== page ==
This site, as long time readers know, boasts one the world’s most distinguished consulting meteorologists, Bryan Norcross.
“Bryan,” I will frequently say, “Is it going to be nice this weekend?” Or, “Bryan, how do I get my stupid TV to work?” (He is a consulting tech-support guru, and just about everything else, too. How smart he is would be annoying, if it didn’t so often come in handy.)
If hurricanes affect your life, or you’re just interested in the science of them, you’ll find his latest piece at the Washington Post of interest. The bottom line: hurricane forecasts are getting ever more accurate, which is good — except for the ones that aren’t, that suddenly strengthen unexpectedly just before they hit.
WheelTug’s dormant competitor, Safran, an industry giant, seems to be re-emerging.
That might seem ominous — like the unexpected strengthening of a tropical storm. But it may actually be good news.
For one thing, it continues to validate the general concept: airplanes should be able to taxi without a tug.
For another, if this article (and its translation from the original French) is accurate, Safran “has renounced to equip the 737 Boeing.” (Their motors are too big.) That leaves a great many “737 Boeings” for WheelTug to power.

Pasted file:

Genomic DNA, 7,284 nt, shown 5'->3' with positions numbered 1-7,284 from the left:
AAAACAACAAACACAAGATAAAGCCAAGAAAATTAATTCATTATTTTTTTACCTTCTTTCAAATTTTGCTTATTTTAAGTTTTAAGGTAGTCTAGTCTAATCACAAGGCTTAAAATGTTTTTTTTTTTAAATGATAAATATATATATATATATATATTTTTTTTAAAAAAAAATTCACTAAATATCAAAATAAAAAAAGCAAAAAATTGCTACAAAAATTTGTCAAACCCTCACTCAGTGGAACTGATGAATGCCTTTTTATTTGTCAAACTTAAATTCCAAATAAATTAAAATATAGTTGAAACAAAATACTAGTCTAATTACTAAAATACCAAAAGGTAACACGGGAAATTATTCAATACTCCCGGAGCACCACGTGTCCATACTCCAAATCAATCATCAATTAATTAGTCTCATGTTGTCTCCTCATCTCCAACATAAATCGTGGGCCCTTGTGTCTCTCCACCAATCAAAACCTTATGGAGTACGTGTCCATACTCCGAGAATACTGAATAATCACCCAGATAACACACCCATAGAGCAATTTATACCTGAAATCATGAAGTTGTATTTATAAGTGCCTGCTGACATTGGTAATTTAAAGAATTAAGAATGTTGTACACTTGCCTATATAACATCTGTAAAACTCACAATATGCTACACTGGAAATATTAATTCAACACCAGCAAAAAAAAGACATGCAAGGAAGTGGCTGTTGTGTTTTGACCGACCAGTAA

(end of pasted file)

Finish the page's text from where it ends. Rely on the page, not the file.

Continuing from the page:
To the extent airlines do go with Safran for the Airbus, it should incentivize competitors to lease WheelTug for their 737s so as not to be left behind.
But I wouldn’t count on many airlines choosing Safran over Wheeltug for the Airbus. Their system weighs a great deal more than ours. And it hugs the main landing gear, whose red-hot brakes need to cool down before the next flight can begin (which may make FAA approval more of a challenge as well). Also, Safran’s solution permanently modifies the aircraft, as I understand it, so is more of a commitment. Ours can be installed — or UNinstalled — during a couple of overnights in the hangar.
Finally there are patents. Who knows how that would play out; but WheelTug has a lot of them, both product and process.
More than 20 airlines have queued up to lease the WheelTug system compared to the 1 customer Safran seems ready to announce at Farnborough next month. (Visit WheelTug in Hall 4, #4465!) So we have a lead there, too, at least for now.
None of this may ever work out for the long-suffering shareholders of grandparent Borealis — or for Safran, for that matter. But at its current price, and despite the unwillingness of many brokers these days to initiate trades in it, BOREF remains the most compelling lottery ticket I’ve ever seen. To be bought only with money you can truly afford to lose, and only with “limit orders” so you don’t accidentally pay twice what you expected to.
If you own some, hang on.